Thread: Stevia anyone use it?
07-18-2005, 02:38 PM #1
Stevia anyone use it?
I have recently stumbled across this. Stevia is a natural sweetener that has been used in japan for ages. Its even to this day the most popular sweetener over there.
It has ALOT of benifits over ALL other sweeteneters. Its roughly 300 times as sweet as sugar, made from the Stevia rebaudiana herb. It has a host of positive effects on the body(not like aspartam and others that might have side effects and NO positive effects).
Most importantly it increases insulin sensitivity and glucose transportation into muscle tissue.
Mechanism of the hypoglycemic effect of stevioside, a glycoside of Stevia rebaudiana.
Chen TH, Chen SC, Chan P, Chu YL, Yang HY, Cheng JT.
Department of Medicine, Taipei Medical University-Wan Fang Hospital, Taipei, Taiwan.
We have studied the effects of stevioside on the glucose and insulin metabolism in 2 models of diabetes in rats, STZ-induced diabetic rats and NIDDM diabetic rats induced by feeding with fructose. Stevioside (0.5 mg/kg), lowered the blood glucose levels in STZ-induced diabetic rats, peaking at 90 min. Stevioside administered twice daily also demonstrated dose-dependent effects in lowering the glucose levels in both diabetic rat models. Stevioside reduced the rise in glucose during glucose tolerance testing in normal rats. Stevioside dose-dependently decreased protein levels of phosphoenol pyruvate carboxykinase (PEPCK) and PEPCK mRNA after 15 days of treatment. Stevioside also reduced insulin resistance in the diabetic animals as shown by the glucose lowering effects of tolbutamide. In conclusion, stevioside was able to regulate blood glucose levels by enhancing not only insulin secretion, but also insulin utilization in insulin-deficient rats; the latter was due to decreased PEPCK gene expression in rat liver by stevioside's action of slowing down gluconeogenesis. Further studies of this agent for the treatment of diabetes appear warranted.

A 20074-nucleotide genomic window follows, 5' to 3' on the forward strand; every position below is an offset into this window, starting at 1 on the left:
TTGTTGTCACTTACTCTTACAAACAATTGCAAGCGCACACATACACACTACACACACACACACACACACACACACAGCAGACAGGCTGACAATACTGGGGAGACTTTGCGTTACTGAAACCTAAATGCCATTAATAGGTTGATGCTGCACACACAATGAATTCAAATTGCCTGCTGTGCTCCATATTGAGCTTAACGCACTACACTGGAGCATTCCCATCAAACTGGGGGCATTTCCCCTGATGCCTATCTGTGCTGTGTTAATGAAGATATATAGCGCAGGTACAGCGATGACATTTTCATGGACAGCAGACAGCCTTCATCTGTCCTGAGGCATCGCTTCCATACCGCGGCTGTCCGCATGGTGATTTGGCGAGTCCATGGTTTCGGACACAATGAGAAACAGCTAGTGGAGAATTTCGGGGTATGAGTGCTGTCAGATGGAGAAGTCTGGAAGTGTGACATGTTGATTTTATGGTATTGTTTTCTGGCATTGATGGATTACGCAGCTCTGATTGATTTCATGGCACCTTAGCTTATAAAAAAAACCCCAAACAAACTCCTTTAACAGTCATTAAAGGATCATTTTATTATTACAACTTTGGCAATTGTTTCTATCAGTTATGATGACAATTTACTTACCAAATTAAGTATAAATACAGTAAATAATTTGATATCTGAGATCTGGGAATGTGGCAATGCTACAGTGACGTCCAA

PMID: 15729617 [PubMed - indexed for MEDLINE]Effects of stevioside on glucose transport activity in insulin-sensitive and insulin-resistant rat skeletal muscle.
Lailerd N, Saengsirisuwan V, Sloniger JA, Toskulkao C, Henriksen EJ.
Muscle Metabolism Laboratory, Department of Physiology, University of Arizona College of Medicine, Tuscon, USA.
Stevioside (SVS), a natural sweetener extracted from Stevia rebaudiana, has been used as an antihyperglycemic agent. However, little is known regarding its potential action on skeletal muscle, the major site of glucose disposal. Therefore, the purpose of the present study was to determine the effect of SVS treatment on skeletal muscle glucose transport activity in both insulin-sensitive lean (Fa/-) and insulin-resistant obese (fa/fa) Zucker rats. SVS was administered (500 mg/kg body weight by gavage) 2 hours before an oral glucose tolerance test (OGTT). Whereas the glucose incremental area under the curve (IAUC(glucose)) was not affected by SVS in lean Zucker rats, the insulin incremental area under the curve (IAUC(insulin)) and the glucose-insulin index (product of glucose and insulin IAUCs and inversely related to whole-body insulin sensitivity) were decreased (P<.05) by 42% and 45%, respectively. Interestingly, in the obese Zucker rat, SVS also reduced the IAUC(insulin) by 44%, and significantly decreased the IAUC(glucose) (30%) and the glucose-insulin index (57%). Muscle glucose transport was assessed following in vitro SVS treatment. In lean Zucker rats, basal glucose transport in type I soleus and type IIb epitrochlearis muscles was not altered by 0.01 to 0.1 mmol/L SVS. In contrast, 0.1 mmol/L SVS enhanced insulin-stimulated (2 mU/mL) glucose transport in both epitrochlearis (15%) and soleus (48%). At 0.5 mmol/L or higher, the SVS effect was reversed. Similarly, basal glucose transport in soleus and epitrochlearis muscles in obese Zucker rats was not changed by lower doses of SVS (0.01 to 0.1 mmol/L). However, these lower doses of SVS significantly increased insulin-stimulated glucose transport in both obese epitrochlearis and soleus (15% to 20%). In conclusion, acute oral SVS increased whole-body insulin sensitivity, and low concentrations of SVS (0.01 to 0.1 mmol/L) modestly improved in vitro insulin action on skeletal muscle glucose transport in both lean and obese Zucker rats. These results indicate that one potential site of action of SVS is the skeletal muscle glucose transport system.